Everyone seems eager to put 2020 behind them, but we'll have to settle for doing it from home in a safe, responsible fashion (more on that below) due to the pandemic. Times Square is essentially off-limits this year.

I can probably still watch from the street, right?

No one will be allowed near One Times Square, where the New Year's Eve ball descends to ring in the new year, or near the performance stages. The NYPD is barricading the streets.

"My message to those ringing in the new year: please stay at home," NYPD Chief of the Department Terrence Monahan said on Wednesday, New Year's Eve Eve. "There are absolutely no spectators allowed in Times Square. There are no public fireworks in Coney Island. And there is no midnight run in Central Park."

So, please keep "Greet the New Year in Times Square" on your bucket list for at least another year, and watch the action either on the webcast, on television (are you more "Dick Clark's Rockin' New Year's Eve With Ryan Seacrest, Billy Porter, And Lucy Hale" or " CNN’s New Year’s Eve Hosted By Anderson Cooper and Andy Cohen"?), or on the New Year's Eve app.

Chief Monahan emphasized the virtual element and made sure that people don't get the wrong idea about those who are part of the planned festivities.

"This year everyone will have to watch the Times Square ball drop virtually. And you're gonna see stages along with talent and staff at the Crossroads of the World. But the spectators you do see will be cast members and part of the production and have been pre-screened for the virus," Monahan said.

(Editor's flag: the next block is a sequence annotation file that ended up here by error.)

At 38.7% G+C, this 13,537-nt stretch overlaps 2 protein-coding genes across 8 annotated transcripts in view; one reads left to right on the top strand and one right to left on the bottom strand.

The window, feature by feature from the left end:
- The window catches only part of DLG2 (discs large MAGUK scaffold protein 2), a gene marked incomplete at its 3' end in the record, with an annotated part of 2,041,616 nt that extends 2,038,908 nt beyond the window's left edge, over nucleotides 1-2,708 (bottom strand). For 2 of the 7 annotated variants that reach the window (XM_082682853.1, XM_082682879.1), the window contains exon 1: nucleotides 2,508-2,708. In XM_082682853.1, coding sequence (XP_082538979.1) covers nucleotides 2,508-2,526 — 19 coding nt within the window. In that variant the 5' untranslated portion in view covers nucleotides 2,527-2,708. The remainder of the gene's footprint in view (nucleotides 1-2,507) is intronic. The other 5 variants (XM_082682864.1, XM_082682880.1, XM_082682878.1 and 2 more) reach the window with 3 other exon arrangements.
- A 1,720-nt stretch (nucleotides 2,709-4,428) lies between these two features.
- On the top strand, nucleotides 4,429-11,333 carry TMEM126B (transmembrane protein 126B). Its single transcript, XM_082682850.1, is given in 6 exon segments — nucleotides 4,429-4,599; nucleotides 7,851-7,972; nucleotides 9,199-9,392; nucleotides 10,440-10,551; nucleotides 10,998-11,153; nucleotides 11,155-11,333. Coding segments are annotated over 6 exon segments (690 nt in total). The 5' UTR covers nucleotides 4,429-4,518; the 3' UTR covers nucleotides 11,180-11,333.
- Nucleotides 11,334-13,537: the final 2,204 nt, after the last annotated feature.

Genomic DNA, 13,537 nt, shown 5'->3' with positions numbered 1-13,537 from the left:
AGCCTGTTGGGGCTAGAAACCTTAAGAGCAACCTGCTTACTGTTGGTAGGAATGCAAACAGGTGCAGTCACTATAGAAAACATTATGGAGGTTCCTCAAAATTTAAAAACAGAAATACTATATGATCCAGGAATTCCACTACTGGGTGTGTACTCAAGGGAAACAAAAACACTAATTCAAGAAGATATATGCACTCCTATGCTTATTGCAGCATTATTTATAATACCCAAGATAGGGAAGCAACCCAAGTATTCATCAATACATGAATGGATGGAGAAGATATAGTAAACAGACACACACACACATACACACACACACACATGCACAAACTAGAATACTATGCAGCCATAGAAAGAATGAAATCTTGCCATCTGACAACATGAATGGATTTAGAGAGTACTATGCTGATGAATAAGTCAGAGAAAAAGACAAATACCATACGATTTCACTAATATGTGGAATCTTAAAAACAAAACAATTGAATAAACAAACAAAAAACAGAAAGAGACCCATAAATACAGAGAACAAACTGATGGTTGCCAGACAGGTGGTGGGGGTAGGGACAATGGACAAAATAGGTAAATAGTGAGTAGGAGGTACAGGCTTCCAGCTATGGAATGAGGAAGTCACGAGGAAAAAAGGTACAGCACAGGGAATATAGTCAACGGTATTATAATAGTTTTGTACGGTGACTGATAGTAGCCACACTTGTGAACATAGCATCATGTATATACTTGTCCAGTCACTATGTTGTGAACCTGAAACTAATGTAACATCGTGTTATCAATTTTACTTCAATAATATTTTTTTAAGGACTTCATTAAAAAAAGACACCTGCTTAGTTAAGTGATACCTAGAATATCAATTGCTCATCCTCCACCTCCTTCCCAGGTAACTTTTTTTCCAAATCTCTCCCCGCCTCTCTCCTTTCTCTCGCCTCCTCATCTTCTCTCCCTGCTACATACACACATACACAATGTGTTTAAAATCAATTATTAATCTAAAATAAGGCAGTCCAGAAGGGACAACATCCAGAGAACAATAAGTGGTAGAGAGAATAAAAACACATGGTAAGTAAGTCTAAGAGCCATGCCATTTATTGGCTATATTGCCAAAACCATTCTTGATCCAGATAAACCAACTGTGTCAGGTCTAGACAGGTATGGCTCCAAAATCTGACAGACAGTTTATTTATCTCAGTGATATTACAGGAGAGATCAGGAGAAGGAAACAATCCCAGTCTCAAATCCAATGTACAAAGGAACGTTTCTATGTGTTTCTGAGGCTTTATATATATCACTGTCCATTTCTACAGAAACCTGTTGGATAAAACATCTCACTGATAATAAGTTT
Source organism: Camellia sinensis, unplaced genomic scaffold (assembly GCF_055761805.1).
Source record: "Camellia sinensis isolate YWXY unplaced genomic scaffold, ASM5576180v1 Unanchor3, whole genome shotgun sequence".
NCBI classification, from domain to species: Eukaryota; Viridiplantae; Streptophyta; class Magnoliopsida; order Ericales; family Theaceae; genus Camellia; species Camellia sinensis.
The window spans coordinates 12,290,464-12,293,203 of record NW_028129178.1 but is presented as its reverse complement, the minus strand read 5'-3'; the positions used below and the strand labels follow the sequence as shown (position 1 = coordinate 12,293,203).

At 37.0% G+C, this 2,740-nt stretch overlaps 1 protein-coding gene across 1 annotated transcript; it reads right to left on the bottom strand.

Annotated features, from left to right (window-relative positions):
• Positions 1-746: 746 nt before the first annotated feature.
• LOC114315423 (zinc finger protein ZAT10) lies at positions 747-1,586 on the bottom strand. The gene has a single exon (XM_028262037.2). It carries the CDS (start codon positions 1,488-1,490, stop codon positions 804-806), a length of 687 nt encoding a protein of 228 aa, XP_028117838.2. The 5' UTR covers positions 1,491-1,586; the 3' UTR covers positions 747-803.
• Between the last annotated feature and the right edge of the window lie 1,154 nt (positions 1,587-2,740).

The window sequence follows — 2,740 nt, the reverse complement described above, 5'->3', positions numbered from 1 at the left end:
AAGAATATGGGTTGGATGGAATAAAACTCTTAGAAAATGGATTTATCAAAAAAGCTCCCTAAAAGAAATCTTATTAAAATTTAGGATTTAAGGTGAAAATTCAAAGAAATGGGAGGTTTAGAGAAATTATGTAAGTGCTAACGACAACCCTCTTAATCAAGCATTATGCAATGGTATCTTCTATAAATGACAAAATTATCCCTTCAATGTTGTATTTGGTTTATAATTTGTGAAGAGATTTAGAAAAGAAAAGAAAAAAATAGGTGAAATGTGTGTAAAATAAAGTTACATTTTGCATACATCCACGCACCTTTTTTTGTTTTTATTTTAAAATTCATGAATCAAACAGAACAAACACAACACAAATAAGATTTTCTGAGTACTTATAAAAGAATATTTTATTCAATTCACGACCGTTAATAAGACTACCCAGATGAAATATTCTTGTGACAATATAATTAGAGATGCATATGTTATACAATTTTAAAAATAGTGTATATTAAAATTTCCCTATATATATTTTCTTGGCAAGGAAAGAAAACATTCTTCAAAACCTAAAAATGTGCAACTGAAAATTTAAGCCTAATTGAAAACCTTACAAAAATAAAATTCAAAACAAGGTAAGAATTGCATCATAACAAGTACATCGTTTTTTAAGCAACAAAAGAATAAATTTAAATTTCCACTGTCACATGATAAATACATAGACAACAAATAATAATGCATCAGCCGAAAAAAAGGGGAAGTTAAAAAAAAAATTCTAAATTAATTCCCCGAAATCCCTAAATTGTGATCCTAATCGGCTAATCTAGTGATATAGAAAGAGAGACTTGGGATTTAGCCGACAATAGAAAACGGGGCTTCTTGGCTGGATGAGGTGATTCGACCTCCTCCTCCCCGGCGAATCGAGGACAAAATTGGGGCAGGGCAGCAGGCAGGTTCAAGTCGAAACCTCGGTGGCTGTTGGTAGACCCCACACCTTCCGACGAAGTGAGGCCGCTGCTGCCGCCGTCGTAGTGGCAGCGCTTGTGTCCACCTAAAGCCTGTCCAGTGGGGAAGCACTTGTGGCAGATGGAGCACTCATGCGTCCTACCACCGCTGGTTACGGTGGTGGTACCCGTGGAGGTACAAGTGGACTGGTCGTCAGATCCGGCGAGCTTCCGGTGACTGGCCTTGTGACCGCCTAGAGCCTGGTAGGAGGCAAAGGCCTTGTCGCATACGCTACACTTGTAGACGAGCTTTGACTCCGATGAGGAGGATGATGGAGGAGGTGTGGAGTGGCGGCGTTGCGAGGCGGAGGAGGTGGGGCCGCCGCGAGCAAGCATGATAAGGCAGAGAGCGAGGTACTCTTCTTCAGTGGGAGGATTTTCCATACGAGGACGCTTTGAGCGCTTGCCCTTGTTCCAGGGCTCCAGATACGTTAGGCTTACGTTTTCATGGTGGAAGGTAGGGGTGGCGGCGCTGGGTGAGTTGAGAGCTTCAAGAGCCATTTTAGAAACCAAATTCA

What streets will be closed and when?

Starting at 3 p.m. on Thursday, December 31st, the NYPD will begin shutting down streets around Times Square with barricades to vehicular and pedestrian traffic. Those streets include West 45th Street, West 49th Street, 6th Avenue, and 8th Avenue.

What if I want to drive through Times Square on Wednesday, December 30th?

That's not a great idea—there's a lot of set up and the police say there will be congestion in the area.

How can I get anywhere?

Take public transportation.

The NYPD also says, "On-street parking will be extremely limited in the Midtown area." So leave your cars at home, which should be easy, because you should be staying home!

You're serious about New Year's at home?

Yes! The Centers for Disease Control and Prevention strongly recommends, "The safest way to celebrate the new year is to celebrate at home with the people who live with you or virtually with friends and family."

As always, if you find yourself around people outside your household/pod, the CDC says:

  • Wear a mask.
  • Stay at least 6 feet (about 2 arm lengths) apart.
  • Avoid crowds and poorly ventilated indoor spaces.
  • Wash your hands.
  • Stay home if you’re sick.
  • Get a flu shot as soon as possible.

But, really, the CDC would like you to celebrate virtually and watch a livestream at home.